Luckily Om Yun Chol the weight-lifter has saved us all from obliteration. If there were medals for hyperbole and ridiculous claims the North Koreans would make a clean sweep. The dead but obviously very Great Leader helped him to victory from the grave, which is pretty impressive even considering he played 24 holes in one when he was only a foetus. He even managed to be the Chinese badminton teams’ style icon for hairdos which just goes to show how inspiring he truly was. As for that scandal where the Chinese and Korean girls tried to throw a game so they’d get more favourable opponents in the following rounds; that wasn’t bad. That was brilliant. They’ve spent the last 10 years of their young lives being told that winning by any means is everything and then they get thwarted at the last minute by the western girl guides of sport getting all prissy with their clip boards.

In order for me to upgrade my olympic response from ‘that’s fairly interesting’ to ‘That’s seriously Impressive’ the Olympics will need a revamp.

What we really need to do is get away from being so uptight about the whole doping issue. That way we don’t need to guess if the women still qualify as women based on the fact that they’ve sprouted new bits and the whole world can go for broke on free-style drug taking. Lets just see how fast everyone can go and bugger the consequences. I say this because deep down I can’t wait to see, with the help of the syncronized swimmers make-up team; an androgynous drug fuelled sparkling bog snorkelling NZ Olympic champion in Rio.

I start my training tomorrow.

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Machismo Bollocks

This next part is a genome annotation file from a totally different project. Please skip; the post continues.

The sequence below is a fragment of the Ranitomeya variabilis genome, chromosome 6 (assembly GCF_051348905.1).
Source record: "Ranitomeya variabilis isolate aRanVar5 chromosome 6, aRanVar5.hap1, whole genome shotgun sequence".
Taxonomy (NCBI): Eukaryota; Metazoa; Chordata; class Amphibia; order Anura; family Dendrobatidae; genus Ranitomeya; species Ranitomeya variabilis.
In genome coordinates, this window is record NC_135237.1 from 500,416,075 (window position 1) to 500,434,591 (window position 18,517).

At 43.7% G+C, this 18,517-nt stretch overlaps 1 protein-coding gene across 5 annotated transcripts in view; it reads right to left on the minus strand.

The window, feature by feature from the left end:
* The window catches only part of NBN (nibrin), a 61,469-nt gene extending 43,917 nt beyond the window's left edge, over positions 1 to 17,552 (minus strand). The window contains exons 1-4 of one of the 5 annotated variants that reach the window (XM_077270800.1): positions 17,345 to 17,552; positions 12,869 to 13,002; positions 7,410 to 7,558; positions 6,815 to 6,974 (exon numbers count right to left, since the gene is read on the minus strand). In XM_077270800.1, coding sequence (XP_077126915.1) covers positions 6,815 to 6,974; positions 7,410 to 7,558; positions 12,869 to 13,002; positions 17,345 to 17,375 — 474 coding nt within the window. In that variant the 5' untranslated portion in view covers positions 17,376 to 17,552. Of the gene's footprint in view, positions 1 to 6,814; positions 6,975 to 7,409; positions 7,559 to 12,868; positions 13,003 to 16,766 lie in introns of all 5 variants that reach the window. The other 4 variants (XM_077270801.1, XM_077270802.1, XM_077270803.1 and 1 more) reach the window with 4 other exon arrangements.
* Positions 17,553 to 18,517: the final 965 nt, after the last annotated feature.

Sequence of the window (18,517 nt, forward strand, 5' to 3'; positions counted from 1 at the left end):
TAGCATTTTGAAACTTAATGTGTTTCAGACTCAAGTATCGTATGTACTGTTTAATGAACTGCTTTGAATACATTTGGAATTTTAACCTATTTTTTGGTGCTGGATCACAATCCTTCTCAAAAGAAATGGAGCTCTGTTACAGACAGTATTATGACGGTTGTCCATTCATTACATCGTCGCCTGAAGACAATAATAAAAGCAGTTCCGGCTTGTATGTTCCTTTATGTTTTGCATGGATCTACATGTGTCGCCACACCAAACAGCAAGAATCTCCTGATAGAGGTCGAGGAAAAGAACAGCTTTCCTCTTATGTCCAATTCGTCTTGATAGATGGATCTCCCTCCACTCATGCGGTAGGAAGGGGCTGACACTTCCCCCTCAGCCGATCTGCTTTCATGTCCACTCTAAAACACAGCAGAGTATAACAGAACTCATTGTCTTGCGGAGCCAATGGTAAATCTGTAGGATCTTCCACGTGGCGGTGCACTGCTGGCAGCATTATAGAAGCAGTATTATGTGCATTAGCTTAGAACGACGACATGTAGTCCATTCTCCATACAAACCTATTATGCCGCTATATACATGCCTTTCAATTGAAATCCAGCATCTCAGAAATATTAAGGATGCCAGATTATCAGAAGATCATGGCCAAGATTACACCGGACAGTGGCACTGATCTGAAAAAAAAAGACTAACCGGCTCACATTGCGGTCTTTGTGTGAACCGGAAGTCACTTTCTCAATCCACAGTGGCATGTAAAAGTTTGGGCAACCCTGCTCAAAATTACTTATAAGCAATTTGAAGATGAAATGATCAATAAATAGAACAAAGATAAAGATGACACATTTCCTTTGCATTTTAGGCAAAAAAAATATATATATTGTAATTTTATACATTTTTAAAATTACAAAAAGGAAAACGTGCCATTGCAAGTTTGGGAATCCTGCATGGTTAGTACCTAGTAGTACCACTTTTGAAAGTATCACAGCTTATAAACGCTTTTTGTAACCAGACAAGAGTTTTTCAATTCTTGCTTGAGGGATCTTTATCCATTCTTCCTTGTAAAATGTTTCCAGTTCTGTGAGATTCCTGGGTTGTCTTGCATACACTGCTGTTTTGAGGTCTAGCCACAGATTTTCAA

Rumours a few weeks ago that a papier Mache sculpture-making festival of our civic leaders was taking place deep inside Forum North were incorrect. The public were informed that the drippy slaps coming from council chambers were the sound of wrists being lightly caressed with soggy bus tickets by councillors disciplining a staff member again. I would warn anyone entering with a question to back out deferentially whilst making flattering remarks about inspiring leadership – that seems to be the preferred modus operandi. It’s one of the problems of living in a company town – it’s just that in this town the council is the company. But deference can be lethal. It’s deadly for business but it can be just as dangerous politically and socially. Years ago I was given a class of Latin air traffic controllers for English classes. After the first lesson it was obvious they were wasting their money and that their English was flawless. The director insisted that there had been several near misses in recent years at various airports and all the problems had been with English. I asked for the transcripts of some of them. The problem, it transpired was not an English one. It was an over-abundance of testosterone. Younger flight engineers, pilots and air traffic controllers continually deferred to older macho pilots who would bully them into believing their incorrect assumptions. This is one of the more stupid outcomes of a machista culture that insists that you are only gay if you ‘take it’. A pity 250 passengers have to die to prove that you had the bigger bollocks on the day. It is also one of the great gifts that living with Latin machismo gives one; and that is; to understand that the authority and sheer weight and aggression with which some bollocks are thrown around is entirely disproportional to the veracity or validity of the point being argued. Dumb decisions are invariably the outcome of these kinds of work environments – women do not thrive in them and cease to contribute and clever blokes – you know; the ones that think before they open their mouth - often struggle to be heard. In the sinking of the Tongan Ferry “Princess Ashika’ one surveyor and the Tongan Port Chief found the vessel to be unseaworthy. The Captain later admitted he had been pressured by government to override all advice and sail without the delay of repairs. Arrogance over intelligence won and the boat sank in a one metre swell with the loss of over 70 lives.Last month the worst nuclear disaster in 25 years was found by a parliamentary enquiry to have been a ‘man made disaster.’ It was due, not to the Tsunami, but to ‘a dangerous culture of deference’; the Japanese ‘reluctance to question authority.’ It also pointed to an unholy allegiance between government officials and the owners of the facility who all bought into a convenient ‘safety myth’. ‘The regulation of the plant was entrusted to the same government bureaucracy responsible for its promotion’. It would be unfortunate to be saying the same of the mining industry here in 20 years time. Although there are elements of this same problem in the Pike River disaster too. The lack of transparency and civil alienation from the decision making process – i.e. one that was conducted ‘behind closed doors’ were also contributing factors to the Fukushima disaster. It was noted that by ‘staying silent, (managers) were on the upward promotions escalator.’ Promoting and rewarding silence as opposed to the due consideration of constructive criticism and beating the odd recalcitrant critic into submission, allows the mediocre and the sociopathic to quietly percolate to the top. A point that seems to be playing out in the CTV building enquiry which seems to prove that a dangerous culture of deference is not unique to the Japanese.